Spurrier believes that his staff has "probably assembled maybe the best group of players we've had in the seven years" of his tenure. However, he cautions against the highest of expectations, noting that the Gamecocks lost their last two games of the 2010 season and notes that the team finished seventh in the conference in both total offense and total defense last season. The goal, as it is for every SEC team, is to "win the game in Atlanta," which would be the first time in the history of the South Carolina program.
"We've accomplished a few firsts," he said, which would include the SEC East title as well as historic wins over Alabama and Florida, "but there's still plenty more out there for us to go after."
Finally, Spurrier on when he envisions the nation's top recruit from the Class of 2011, Jadeveon Clowney, seeing the field: "Early and often," he said. "We think he's really going to be a super player and a real good guy for us."
If Devin Taylor and Clowney can consistently harass the quarterback from the edge, the Gamecocks won't have to worry about a suspect secondary this fall.
New Florida head coach Will Muschamp hinted that his focus will be running the defensive side of the ball in his first season in Gainesville, while former Notre Dame head coach and veteran NFL coordinator Charlie Weis will take care of an offense looking to bounce back after a rough 2010 season.
“The worst thing you can do in a leadership position is be something you’re not,” Muschamp said. “I hired Charlie to run the offense. I’ve got great confidence in what he’s going to do and what we want to be offensively.”
John Brantley is the unquestioned starter at quarterback and will look to improve on an uneven campaign in an offense that should better fit his skill set. The drop-back passer completed 60.8 percent of his passes for 2,061 yards with nine touchdowns and 10 interceptions in 2010, but he has a clean slate under Weis — as does the rest of the offensive skill players. The signal-caller said Weis has kept things simple thus far.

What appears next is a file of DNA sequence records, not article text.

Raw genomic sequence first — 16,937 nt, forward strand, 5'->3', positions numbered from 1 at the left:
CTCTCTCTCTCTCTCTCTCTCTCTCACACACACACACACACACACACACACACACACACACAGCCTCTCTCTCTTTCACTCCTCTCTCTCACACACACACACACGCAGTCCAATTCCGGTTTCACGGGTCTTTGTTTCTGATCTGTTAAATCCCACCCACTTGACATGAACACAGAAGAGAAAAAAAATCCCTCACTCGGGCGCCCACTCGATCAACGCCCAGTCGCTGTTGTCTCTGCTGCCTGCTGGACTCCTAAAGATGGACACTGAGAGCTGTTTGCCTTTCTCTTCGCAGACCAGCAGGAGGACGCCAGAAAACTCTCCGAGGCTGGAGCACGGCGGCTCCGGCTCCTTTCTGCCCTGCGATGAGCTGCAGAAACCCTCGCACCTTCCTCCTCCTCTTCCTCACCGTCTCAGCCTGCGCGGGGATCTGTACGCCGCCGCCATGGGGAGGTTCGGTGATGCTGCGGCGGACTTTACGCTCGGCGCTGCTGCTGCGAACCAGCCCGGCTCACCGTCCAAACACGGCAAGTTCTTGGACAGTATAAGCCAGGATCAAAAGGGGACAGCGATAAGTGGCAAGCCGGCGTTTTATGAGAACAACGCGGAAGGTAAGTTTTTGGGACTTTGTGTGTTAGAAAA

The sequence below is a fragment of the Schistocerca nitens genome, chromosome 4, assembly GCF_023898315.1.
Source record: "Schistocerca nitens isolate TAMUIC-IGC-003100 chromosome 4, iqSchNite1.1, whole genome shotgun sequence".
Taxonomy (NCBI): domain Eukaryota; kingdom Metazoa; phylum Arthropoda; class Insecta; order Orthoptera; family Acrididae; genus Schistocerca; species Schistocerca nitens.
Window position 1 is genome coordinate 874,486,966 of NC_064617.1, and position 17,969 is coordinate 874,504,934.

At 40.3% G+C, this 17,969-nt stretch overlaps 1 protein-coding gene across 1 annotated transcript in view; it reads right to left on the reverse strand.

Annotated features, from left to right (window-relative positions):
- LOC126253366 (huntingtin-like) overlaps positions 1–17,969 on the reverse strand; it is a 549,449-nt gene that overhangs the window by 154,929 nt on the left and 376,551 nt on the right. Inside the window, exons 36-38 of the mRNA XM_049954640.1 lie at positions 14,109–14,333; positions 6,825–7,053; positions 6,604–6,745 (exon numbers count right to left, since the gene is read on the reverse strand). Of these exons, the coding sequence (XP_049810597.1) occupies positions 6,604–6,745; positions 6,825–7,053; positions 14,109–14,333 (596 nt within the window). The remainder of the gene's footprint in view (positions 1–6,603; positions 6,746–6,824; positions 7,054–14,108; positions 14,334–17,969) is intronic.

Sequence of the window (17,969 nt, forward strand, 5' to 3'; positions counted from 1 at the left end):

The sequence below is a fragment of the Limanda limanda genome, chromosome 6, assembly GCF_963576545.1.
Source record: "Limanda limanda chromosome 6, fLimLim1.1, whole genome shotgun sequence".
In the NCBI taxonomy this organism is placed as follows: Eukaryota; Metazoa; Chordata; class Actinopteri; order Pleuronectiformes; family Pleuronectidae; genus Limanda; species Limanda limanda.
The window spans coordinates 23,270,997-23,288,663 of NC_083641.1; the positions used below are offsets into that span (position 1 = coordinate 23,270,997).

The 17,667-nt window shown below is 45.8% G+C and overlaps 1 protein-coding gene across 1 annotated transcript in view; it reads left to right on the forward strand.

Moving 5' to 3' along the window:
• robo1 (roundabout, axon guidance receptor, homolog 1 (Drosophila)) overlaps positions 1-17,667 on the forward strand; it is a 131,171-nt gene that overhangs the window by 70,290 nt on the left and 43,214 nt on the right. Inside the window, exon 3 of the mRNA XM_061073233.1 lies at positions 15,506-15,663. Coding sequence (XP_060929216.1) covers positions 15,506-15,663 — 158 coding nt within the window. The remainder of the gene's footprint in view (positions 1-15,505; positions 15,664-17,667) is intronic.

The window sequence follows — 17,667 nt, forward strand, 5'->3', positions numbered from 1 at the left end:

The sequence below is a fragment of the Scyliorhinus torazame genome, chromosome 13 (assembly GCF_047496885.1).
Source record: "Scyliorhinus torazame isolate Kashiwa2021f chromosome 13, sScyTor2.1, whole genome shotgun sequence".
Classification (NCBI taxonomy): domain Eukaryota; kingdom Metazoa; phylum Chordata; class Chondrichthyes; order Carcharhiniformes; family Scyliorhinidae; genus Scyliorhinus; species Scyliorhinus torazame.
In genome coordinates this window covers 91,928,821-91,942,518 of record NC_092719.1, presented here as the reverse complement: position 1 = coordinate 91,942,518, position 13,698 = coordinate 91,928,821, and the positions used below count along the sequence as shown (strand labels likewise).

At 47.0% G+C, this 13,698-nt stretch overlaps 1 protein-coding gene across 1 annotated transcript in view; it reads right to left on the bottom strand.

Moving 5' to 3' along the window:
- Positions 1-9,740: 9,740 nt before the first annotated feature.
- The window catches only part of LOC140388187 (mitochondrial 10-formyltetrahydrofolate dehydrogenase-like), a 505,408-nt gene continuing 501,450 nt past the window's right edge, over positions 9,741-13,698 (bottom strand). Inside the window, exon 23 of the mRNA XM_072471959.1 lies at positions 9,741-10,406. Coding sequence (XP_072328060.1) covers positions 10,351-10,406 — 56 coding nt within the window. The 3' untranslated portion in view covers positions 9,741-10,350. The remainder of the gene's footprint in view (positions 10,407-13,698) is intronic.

“You look at it the first day and you say, ‘I’m never going to learn this,'” Brantley said. “But a few days into it, you pick up the new verbiage, and then everything goes from there. It gets a lot easier.”
The 39-year-old Muschamp, who was most recently the defensive coordinator at Texas, knows that Gator Nation expects a lot more than an 8-5 season after the program claimed two of the past six national c hampionships. Despite residing in Austin in recent seasons, he knows the SEC from his playing days at Georgia as well as from running defenses at LSU and Auburn.
While Brantley remains perhaps the biggest question mark, along with how the team’s smaller running backs fit into a pro scheme, the depth along the offensive and defensive lines is my biggest concern. The talent is there, but the team can’t afford to suffer any serious injuries.
ICONThis is Bobby Petrino's best defense yet at Arkansas.
Bobby Petrino feels this year's defense is the best he's had in his time at Arkansas. And it's hard to disagree.
The Razorbacks will be able to generate a consistent pass rush with Jake Bequette and Tenarius Wright coming off the edge, and there's good depth inside as well.
"I'm excited for our defense this year because I really feel like it's the first time when we're physically where we need to be on the defensive front," Petrino said. "Our inside guys will be big and physical and athletic. We've got speed on the edges, which matches what we see every week in the conference."
“Defensively, our speed on the edges at defensive end and linebacker and in the secondary is where it needs to be.”
And as we all know, the SEC separates itself from the other conferences not just with speed but along the defensive line. The league is just able to get the best talent along the front four year in and year out.
While the Razorbacks have made huge strides defensively, the Hogs' offense is ready to continue to light up scoreboards.
“I really feel like we’re a fast football team”, he said. “The speed we have at our skill positions, particularly on offense, at wide receiver and running back, gives us an opportunity to be a special offense.”
Petrino also likes the fact that his seniors have seen a lot of game action because they were able to take the field as true freshmen. Now, that maturity is ready to pay off.
“Certainly our experience and our depth will give us an opportunity to win games when you need to in this conference, on the road and in the fourth quarter,” he said.
Quote of the day
Spurrier, on the amount of money devoted to recruiting: "Mississippi State's got a jet airplane. They've got all kinds of money at Mississippi State. Everybody's got a lot of money."
Mullen's response: "Well, I've never played Augusta National." Beautiful.